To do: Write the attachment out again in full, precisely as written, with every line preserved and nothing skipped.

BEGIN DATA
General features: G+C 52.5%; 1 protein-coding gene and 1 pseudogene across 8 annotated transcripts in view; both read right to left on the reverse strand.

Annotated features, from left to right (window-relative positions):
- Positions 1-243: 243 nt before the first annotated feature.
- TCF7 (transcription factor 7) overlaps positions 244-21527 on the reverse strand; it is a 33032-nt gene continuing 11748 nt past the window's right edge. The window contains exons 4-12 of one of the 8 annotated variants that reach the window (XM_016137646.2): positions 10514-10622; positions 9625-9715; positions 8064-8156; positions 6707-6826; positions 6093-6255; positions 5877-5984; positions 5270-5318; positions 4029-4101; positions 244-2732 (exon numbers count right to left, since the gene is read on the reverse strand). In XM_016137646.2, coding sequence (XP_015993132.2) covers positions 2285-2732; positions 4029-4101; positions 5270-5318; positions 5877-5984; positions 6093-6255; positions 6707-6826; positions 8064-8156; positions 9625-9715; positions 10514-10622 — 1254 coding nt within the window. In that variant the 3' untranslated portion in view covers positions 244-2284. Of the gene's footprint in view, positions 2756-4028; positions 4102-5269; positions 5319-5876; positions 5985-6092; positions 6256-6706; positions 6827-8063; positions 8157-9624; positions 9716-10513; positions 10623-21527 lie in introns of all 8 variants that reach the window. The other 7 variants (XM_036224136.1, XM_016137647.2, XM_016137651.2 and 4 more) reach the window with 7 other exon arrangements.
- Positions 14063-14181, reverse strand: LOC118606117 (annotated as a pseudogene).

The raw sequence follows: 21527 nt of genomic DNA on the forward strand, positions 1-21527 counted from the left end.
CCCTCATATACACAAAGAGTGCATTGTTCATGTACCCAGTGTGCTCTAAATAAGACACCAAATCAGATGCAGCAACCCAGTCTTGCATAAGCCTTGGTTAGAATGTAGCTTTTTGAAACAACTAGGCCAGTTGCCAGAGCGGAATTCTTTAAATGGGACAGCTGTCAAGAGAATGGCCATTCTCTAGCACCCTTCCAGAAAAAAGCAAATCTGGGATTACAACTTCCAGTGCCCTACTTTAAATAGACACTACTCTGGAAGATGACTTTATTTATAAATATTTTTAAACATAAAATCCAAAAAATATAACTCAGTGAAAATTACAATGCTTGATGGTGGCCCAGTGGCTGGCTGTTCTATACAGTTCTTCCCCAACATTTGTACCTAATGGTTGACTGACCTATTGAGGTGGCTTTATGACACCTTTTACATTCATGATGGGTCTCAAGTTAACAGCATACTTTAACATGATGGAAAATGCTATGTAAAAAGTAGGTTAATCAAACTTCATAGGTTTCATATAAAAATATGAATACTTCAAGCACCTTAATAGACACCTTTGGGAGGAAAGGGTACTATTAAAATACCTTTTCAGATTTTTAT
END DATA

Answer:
General features: G+C 52.5%; 1 protein-coding gene and 1 pseudogene across 8 annotated transcripts in view; both read right to left on the reverse strand.

Annotated features, from left to right (window-relative positions):
- Positions 1-243: 243 nt before the first annotated feature.
- TCF7 (transcription factor 7) overlaps positions 244-21527 on the reverse strand; it is a 33032-nt gene continuing 11748 nt past the window's right edge. The window contains exons 4-12 of one of the 8 annotated variants that reach the window (XM_016137646.2): positions 10514-10622; positions 9625-9715; positions 8064-8156; positions 6707-6826; positions 6093-6255; positions 5877-5984; positions 5270-5318; positions 4029-4101; positions 244-2732 (exon numbers count right to left, since the gene is read on the reverse strand). In XM_016137646.2, coding sequence (XP_015993132.2) covers positions 2285-2732; positions 4029-4101; positions 5270-5318; positions 5877-5984; positions 6093-6255; positions 6707-6826; positions 8064-8156; positions 9625-9715; positions 10514-10622 — 1254 coding nt within the window. In that variant the 3' untranslated portion in view covers positions 244-2284. Of the gene's footprint in view, positions 2756-4028; positions 4102-5269; positions 5319-5876; positions 5985-6092; positions 6256-6706; positions 6827-8063; positions 8157-9624; positions 9716-10513; positions 10623-21527 lie in introns of all 8 variants that reach the window. The other 7 variants (XM_036224136.1, XM_016137647.2, XM_016137651.2 and 4 more) reach the window with 7 other exon arrangements.
- Positions 14063-14181, reverse strand: LOC118606117 (annotated as a pseudogene).

The raw sequence follows: 21527 nt of genomic DNA on the forward strand, positions 1-21527 counted from the left end.
CCCTCATATACACAAAGAGTGCATTGTTCATGTACCCAGTGTGCTCTAAATAAGACACCAAATCAGATGCAGCAACCCAGTCTTGCATAAGCCTTGGTTAGAATGTAGCTTTTTGAAACAACTAGGCCAGTTGCCAGAGCGGAATTCTTTAAATGGGACAGCTGTCAAGAGAATGGCCATTCTCTAGCACCCTTCCAGAAAAAAGCAAATCTGGGATTACAACTTCCAGTGCCCTACTTTAAATAGACACTACTCTGGAAGATGACTTTATTTATAAATATTTTTAAACATAAAATCCAAAAAATATAACTCAGTGAAAATTACAATGCTTGATGGTGGCCCAGTGGCTGGCTGTTCTATACAGTTCTTCCCCAACATTTGTACCTAATGGTTGACTGACCTATTGAGGTGGCTTTATGACACCTTTTACATTCATGATGGGTCTCAAGTTAACAGCATACTTTAACATGATGGAAAATGCTATGTAAAAAGTAGGTTAATCAAACTTCATAGGTTTCATATAAAAATATGAATACTTCAAGCACCTTAATAGACACCTTTGGGAGGAAAGGGTACTATTAAAATACCTTTTCAGATTTTTAT